Hydraulic fracturing patenting continues to grow, including technology related to nanotech and cleantech. For example, on last Thursday, June 23, 2011, the US PTO published 13 new US patent applications which refer to hydraulic fracturing. That brings the total to 184 for 2011, which prorated annually is 383 for 2011 - far higher than the average for the past six years (259). Nine of the 13 publications focus on chemistry and materials.
Two patent publications list General Electric as assignee and relate to separating oil from water (2011/0147316 and 2011/0147306).
One patent publication from Schlumberger Technology Corp relates to nanotechnology, "Delivery of Nanodispersions Below Ground" (2011/0146974). Last week also featured another filing on use of graphene (2011/0144386, June 16, 2011, from Professor James Tour et al. and Rice University).
Other listed assignees include Baker Hughes, Halliburton Energy, and Petro-Hunt.
The abstract for the Schlumberger patent publication on nanodispersions is below.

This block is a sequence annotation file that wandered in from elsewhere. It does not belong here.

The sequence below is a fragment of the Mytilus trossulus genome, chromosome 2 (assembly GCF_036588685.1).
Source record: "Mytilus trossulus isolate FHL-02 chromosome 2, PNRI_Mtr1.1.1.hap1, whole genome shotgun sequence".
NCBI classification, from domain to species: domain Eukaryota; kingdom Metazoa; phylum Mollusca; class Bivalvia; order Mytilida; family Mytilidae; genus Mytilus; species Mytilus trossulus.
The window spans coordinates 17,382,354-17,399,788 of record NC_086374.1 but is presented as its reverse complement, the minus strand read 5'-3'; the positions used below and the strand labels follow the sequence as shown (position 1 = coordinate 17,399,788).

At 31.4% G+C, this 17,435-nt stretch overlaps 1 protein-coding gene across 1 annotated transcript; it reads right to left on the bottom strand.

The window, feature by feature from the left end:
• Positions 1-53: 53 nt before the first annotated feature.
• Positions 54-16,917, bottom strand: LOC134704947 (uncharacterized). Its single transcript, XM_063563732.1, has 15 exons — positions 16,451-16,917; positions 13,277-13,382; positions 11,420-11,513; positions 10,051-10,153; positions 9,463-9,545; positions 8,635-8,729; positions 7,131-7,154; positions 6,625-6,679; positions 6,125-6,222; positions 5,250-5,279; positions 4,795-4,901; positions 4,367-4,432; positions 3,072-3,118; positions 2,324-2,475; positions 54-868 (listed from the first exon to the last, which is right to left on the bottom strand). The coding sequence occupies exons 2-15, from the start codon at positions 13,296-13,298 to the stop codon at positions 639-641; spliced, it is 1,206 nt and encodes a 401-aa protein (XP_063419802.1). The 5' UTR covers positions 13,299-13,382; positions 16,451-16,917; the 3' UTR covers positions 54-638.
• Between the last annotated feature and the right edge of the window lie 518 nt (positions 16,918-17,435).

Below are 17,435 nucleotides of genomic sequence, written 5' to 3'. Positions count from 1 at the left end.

DELIVERY OF NANODISPERSIONS BELOW GROUND
Delivery of a substance to a subterranean location is achieved by suspending the substance as nanoparticles in a carrier fluid in which the substance is insoluble. The procedure may start by forming a dispersible powder composition, which is done by dissolving the substance in a solvent, emulsifying the resulting solution as the dispersed phase of an emulsion, and freeze-drying the emulsion to a powder. On mixing the powder with a fluid in which the substance is insoluble, any soluble constituents of the powder dissolve and the insoluble substance becomes a dispersion of nanoparticles of the substance. Then, the fluid containing the dispersed substance is pumped to the subterranean location. The dispersion of nanoparticles has surprising stability, facilitating transport to the subterranean location. At the subterranean location the dispersed nanoparticles may migrate into other fluid encountered there: more specifically a dispersed tracer substance may migrate from injected water into hydrocarbon in a hydrocarbon reservoir. Another possibility is that dispersion as nanoparticles enables interaction with other constituents of the fluid to be delayed until the subterranean location is reached: more specifically the fluid may contain polymer and the dispersed nanoparticles may comprise an agent which participates in cross-linking and consequent viscosification of the polymer.